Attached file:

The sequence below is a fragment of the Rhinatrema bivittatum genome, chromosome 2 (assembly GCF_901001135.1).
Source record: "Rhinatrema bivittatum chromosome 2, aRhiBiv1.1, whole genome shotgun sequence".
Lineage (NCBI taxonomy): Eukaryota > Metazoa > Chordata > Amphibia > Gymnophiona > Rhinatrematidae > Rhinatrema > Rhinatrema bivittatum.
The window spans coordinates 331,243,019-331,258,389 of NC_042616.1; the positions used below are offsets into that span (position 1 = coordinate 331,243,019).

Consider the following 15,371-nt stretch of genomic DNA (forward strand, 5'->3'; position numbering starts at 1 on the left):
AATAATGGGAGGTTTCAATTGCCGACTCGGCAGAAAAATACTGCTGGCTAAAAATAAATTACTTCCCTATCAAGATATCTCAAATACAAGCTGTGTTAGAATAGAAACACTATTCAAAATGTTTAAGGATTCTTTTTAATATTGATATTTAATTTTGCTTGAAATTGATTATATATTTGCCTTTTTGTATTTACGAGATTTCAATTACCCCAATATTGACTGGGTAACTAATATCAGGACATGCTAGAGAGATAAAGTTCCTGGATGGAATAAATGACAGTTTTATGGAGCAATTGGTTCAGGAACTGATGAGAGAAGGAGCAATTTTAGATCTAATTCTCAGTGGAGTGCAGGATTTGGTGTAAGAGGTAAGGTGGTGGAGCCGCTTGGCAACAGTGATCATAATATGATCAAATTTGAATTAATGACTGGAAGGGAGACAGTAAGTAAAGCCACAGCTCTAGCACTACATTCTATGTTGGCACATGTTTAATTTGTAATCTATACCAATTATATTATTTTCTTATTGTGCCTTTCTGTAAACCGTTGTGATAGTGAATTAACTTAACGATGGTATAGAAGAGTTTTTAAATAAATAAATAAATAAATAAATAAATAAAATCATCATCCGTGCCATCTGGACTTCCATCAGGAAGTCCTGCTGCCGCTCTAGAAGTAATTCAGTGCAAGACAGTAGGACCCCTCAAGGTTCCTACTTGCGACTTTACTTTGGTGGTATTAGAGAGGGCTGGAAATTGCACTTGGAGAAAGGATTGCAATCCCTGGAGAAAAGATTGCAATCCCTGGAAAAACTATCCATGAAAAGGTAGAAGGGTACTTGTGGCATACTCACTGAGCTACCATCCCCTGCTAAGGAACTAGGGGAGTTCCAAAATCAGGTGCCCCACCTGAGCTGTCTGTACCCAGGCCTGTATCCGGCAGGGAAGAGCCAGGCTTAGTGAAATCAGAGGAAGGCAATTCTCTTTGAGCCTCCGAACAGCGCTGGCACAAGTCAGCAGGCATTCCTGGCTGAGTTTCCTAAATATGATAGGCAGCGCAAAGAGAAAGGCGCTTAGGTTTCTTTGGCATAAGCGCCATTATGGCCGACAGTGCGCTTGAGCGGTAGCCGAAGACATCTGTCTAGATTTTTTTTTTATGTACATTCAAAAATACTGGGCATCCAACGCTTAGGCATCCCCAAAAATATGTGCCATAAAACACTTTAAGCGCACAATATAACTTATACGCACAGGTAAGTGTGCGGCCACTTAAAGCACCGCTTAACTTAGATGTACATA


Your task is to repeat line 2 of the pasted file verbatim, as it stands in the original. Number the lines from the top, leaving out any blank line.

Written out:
Source record: "Rhinatrema bivittatum chromosome 2, aRhiBiv1.1, whole genome shotgun sequence".